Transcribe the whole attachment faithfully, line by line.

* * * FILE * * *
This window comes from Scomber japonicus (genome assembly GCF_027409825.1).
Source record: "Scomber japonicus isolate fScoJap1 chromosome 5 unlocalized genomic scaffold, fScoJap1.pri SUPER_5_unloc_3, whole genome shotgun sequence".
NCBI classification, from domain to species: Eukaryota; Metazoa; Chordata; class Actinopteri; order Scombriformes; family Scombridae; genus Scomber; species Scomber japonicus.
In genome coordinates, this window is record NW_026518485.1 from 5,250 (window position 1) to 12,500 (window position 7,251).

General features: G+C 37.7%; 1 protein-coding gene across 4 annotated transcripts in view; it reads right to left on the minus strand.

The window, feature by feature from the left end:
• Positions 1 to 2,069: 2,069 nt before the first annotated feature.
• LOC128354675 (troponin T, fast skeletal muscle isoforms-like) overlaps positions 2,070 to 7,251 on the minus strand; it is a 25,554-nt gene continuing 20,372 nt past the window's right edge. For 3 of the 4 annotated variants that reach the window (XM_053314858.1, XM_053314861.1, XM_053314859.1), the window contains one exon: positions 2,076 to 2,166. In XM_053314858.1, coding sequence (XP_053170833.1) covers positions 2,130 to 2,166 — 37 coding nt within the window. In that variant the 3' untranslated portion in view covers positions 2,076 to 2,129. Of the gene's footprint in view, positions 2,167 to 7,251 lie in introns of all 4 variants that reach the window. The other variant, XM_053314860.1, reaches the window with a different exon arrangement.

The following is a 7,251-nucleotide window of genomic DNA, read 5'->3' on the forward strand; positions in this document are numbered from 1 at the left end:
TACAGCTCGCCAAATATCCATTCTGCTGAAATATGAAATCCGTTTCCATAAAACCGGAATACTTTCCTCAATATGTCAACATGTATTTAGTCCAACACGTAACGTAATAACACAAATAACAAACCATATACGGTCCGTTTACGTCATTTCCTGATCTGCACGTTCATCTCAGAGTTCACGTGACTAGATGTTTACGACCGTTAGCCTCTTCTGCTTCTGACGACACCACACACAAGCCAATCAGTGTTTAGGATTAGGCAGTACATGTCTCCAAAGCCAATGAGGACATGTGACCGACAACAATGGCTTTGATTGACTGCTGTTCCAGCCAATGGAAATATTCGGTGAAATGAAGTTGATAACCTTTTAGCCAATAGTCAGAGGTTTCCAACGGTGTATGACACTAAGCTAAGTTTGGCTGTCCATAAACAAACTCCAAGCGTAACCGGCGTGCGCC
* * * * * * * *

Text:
This window comes from Scomber japonicus (genome assembly GCF_027409825.1).
Source record: "Scomber japonicus isolate fScoJap1 chromosome 5 unlocalized genomic scaffold, fScoJap1.pri SUPER_5_unloc_3, whole genome shotgun sequence".
NCBI classification, from domain to species: Eukaryota; Metazoa; Chordata; class Actinopteri; order Scombriformes; family Scombridae; genus Scomber; species Scomber japonicus.
In genome coordinates, this window is record NW_026518485.1 from 5,250 (window position 1) to 12,500 (window position 7,251).

General features: G+C 37.7%; 1 protein-coding gene across 4 annotated transcripts in view; it reads right to left on the minus strand.

The window, feature by feature from the left end:
• Positions 1 to 2,069: 2,069 nt before the first annotated feature.
• LOC128354675 (troponin T, fast skeletal muscle isoforms-like) overlaps positions 2,070 to 7,251 on the minus strand; it is a 25,554-nt gene continuing 20,372 nt past the window's right edge. For 3 of the 4 annotated variants that reach the window (XM_053314858.1, XM_053314861.1, XM_053314859.1), the window contains one exon: positions 2,076 to 2,166. In XM_053314858.1, coding sequence (XP_053170833.1) covers positions 2,130 to 2,166 — 37 coding nt within the window. In that variant the 3' untranslated portion in view covers positions 2,076 to 2,129. Of the gene's footprint in view, positions 2,167 to 7,251 lie in introns of all 4 variants that reach the window. The other variant, XM_053314860.1, reaches the window with a different exon arrangement.

The following is a 7,251-nucleotide window of genomic DNA, read 5'->3' on the forward strand; positions in this document are numbered from 1 at the left end:
TACAGCTCGCCAAATATCCATTCTGCTGAAATATGAAATCCGTTTCCATAAAACCGGAATACTTTCCTCAATATGTCAACATGTATTTAGTCCAACACGTAACGTAATAACACAAATAACAAACCATATACGGTCCGTTTACGTCATTTCCTGATCTGCACGTTCATCTCAGAGTTCACGTGACTAGATGTTTACGACCGTTAGCCTCTTCTGCTTCTGACGACACCACACACAAGCCAATCAGTGTTTAGGATTAGGCAGTACATGTCTCCAAAGCCAATGAGGACATGTGACCGACAACAATGGCTTTGATTGACTGCTGTTCCAGCCAATGGAAATATTCGGTGAAATGAAGTTGATAACCTTTTAGCCAATAGTCAGAGGTTTCCAACGGTGTATGACACTAAGCTAAGTTTGGCTGTCCATAAACAAACTCCAAGCGTAACCGGCGTGCGCC